The Los Angeles Clippers are facing some heavy expectations, starting with their leader and newly-elected NBAPA President Chris Paul. With the hiring of a new coach and additional firepower to an already loaded team, the franchise needs to win. A refreshing and daunting feeling for an organization so used to losing.
While most of the success will factor to the schemes and play calling of both head coach Doc Rivers and Paul, these Clippers will need three players to step up.
He’s just 24 years old and, with all the potential in the world, needs to evolve his game again. Last season saw Griffin average a career-low 32:30 minutes a game, but an increase in efficiency. While the turnovers remained consistent to his career average (career average 2.4 turnovers per game), he had a career year in free-throw percentage and steals.
Griffin, if given the playing time, needs to show improvement to his defensive game. His stats look great (20.4 points, 10.4 rebounds, 3.6 assists per game, career averages), but his linear offensive game and nonexistent post-defense are his detriment. Youtube and Griffin fans are well aware of the monster dunks, but the power forward needs to develop a better mid-range game, post moves, and better decision-making. On the defensive side, man-to-man remains an issue as well as the lack of blocks (career average 0.6 blocks per game).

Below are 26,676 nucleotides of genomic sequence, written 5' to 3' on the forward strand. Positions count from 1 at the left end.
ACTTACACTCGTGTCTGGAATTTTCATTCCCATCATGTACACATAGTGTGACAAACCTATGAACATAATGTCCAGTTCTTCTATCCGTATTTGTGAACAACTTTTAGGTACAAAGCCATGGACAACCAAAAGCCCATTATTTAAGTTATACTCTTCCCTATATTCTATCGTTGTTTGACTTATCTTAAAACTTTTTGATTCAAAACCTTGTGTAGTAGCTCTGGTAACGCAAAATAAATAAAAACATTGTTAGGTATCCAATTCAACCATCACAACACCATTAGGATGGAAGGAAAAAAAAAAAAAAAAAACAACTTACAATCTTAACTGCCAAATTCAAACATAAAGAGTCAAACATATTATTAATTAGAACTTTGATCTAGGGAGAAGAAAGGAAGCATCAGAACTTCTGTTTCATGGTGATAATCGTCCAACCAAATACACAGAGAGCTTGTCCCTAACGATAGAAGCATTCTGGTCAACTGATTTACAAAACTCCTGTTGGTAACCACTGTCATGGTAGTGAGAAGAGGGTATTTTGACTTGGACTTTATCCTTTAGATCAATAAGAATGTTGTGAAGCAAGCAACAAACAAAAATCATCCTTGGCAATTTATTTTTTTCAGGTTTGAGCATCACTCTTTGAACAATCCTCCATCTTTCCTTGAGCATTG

Another step forward may propel Griffin, and the Clippers, to the best tier of teams.
A dunk of the year candidate, a big man with athleticism to spare, and a big-time project. Jordan’s still 25, but the team may need his glaring offensive holes to patch up before another step.
The defensive effort is there. Jordan’s a strong weak-side defender (1.4 blocks per game last season) and good offensive rebounder (2.6 offensive rebounds per game) for the minutes per game (24.30 minutes per game). Jordan needs to work on his free-throws and offensive (or lack of) game in the post. If he develops into more than a liability on the other side of the court, the Clippers will utilize the talented big man more.
The biggest acquisition for the Clippers’ lineup needs to prove his worth. Redick will finally have a job that should play him for 30+ minutes per game. With consistent minutes and a role, Redick will have no excuses for his production.
If the Clippers get the 2012-13 Orlando Magic Redick that averaged 45 percent, 15.1 points, and 2.3 three-pointers per game, it will be a coup of a trade. The shooting is real, the scoring is as well, but the Clippers will need Redick to be that third or fourth option for the team if either Griffin or Paul is denied shots.
Photo Credit: Howard Smith/USA TODAY Sports
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